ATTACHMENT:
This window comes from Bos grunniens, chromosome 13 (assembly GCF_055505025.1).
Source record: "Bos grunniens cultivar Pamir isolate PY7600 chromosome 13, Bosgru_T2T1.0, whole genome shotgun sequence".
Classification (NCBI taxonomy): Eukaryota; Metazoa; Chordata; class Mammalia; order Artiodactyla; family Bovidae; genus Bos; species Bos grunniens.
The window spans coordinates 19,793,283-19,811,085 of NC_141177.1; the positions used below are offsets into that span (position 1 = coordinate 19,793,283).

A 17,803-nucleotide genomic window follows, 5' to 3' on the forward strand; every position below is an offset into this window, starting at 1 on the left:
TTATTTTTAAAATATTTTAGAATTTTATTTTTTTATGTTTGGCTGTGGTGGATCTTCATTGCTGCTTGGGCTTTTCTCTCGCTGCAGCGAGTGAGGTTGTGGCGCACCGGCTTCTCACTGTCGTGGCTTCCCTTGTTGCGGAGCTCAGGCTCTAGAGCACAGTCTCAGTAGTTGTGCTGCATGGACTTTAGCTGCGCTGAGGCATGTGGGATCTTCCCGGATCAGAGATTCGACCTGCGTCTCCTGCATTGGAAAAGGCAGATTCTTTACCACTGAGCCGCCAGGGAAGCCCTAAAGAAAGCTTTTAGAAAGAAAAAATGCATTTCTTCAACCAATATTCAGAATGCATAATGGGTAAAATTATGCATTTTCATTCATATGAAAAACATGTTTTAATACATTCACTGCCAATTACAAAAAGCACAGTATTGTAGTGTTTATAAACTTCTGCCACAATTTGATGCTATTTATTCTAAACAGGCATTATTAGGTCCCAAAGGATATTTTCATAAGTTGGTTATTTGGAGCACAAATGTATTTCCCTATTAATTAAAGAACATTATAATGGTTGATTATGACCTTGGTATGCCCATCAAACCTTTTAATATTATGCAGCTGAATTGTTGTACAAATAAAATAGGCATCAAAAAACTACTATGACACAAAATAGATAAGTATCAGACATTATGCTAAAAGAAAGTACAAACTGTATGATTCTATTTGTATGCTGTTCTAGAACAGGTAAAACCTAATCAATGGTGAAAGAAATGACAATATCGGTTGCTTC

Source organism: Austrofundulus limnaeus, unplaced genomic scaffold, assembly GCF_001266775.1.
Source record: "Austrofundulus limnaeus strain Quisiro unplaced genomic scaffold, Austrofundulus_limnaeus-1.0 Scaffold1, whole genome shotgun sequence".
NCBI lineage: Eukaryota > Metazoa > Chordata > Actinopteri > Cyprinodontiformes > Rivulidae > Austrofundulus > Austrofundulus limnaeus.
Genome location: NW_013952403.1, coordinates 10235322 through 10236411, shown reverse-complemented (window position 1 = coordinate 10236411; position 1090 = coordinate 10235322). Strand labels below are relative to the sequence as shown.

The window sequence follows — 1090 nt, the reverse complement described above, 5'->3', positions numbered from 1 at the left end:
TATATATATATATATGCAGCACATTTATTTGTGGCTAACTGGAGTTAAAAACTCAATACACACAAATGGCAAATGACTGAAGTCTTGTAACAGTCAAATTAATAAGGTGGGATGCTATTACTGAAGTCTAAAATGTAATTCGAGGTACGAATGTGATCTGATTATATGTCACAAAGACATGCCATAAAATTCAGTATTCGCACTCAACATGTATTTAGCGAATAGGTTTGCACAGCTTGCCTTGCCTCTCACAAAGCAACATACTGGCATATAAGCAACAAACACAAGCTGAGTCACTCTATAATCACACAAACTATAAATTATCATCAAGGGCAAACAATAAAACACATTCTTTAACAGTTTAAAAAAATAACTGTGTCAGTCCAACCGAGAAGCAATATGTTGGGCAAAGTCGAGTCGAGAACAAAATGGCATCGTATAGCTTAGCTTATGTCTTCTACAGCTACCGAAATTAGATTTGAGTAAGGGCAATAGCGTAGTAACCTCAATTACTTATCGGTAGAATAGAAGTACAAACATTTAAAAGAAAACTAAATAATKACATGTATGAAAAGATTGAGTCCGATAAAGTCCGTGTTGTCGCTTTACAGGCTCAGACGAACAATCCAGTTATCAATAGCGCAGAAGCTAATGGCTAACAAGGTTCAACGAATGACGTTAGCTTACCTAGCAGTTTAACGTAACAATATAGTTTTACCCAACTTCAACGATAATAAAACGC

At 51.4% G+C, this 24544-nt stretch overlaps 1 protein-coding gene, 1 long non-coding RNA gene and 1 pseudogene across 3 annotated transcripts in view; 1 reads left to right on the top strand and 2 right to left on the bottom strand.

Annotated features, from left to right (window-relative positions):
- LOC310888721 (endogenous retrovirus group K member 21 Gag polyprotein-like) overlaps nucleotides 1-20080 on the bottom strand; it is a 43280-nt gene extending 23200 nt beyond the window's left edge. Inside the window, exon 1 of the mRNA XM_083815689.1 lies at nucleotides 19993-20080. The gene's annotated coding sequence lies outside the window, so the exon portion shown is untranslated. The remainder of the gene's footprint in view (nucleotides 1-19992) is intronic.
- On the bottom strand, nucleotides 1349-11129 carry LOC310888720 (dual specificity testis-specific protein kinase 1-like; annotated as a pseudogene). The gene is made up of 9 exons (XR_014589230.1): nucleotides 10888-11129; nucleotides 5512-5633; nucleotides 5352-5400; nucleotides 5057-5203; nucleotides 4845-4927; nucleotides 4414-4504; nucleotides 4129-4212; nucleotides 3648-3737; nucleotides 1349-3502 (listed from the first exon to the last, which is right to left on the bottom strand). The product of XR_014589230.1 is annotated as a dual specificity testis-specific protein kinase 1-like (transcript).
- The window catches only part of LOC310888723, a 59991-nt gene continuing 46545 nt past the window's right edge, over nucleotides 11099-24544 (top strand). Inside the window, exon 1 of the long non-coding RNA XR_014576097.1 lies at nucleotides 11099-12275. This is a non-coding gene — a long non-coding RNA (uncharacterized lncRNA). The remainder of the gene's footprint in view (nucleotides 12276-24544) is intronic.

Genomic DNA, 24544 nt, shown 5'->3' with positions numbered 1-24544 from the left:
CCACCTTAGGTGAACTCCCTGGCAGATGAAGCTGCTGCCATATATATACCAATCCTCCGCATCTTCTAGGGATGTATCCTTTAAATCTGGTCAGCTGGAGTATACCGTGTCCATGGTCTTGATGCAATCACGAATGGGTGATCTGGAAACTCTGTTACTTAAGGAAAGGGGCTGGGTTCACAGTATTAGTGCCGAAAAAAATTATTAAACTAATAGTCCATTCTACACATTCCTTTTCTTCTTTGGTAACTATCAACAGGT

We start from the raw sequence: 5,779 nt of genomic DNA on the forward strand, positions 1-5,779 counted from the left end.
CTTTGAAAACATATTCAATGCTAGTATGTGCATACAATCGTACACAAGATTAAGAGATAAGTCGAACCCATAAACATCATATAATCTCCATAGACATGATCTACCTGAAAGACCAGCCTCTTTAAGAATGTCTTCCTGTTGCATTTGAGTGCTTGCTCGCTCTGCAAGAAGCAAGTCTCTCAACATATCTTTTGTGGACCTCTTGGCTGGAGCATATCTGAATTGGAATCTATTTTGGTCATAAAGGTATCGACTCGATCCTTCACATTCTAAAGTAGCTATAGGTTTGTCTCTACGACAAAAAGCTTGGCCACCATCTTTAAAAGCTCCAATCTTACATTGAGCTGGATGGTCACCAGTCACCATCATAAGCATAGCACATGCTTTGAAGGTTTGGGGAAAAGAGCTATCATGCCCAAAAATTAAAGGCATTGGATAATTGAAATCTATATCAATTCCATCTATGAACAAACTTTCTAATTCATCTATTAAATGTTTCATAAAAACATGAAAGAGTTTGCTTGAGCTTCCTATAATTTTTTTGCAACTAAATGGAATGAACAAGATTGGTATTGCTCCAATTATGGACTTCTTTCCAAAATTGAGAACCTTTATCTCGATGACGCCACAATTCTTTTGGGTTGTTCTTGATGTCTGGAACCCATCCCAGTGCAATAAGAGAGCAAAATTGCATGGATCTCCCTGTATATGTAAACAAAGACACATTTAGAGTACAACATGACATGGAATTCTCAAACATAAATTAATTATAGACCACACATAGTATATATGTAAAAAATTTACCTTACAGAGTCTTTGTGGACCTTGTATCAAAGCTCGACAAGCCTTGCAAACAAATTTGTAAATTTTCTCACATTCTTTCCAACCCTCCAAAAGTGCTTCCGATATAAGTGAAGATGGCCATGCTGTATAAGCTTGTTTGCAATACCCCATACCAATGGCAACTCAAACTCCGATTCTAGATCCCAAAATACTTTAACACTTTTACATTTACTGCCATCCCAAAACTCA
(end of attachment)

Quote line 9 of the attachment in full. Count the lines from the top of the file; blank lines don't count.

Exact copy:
NCBI lineage: Eukaryota > Metazoa > Chordata > Actinopteri > Cyprinodontiformes > Rivulidae > Austrofundulus > Austrofundulus limnaeus.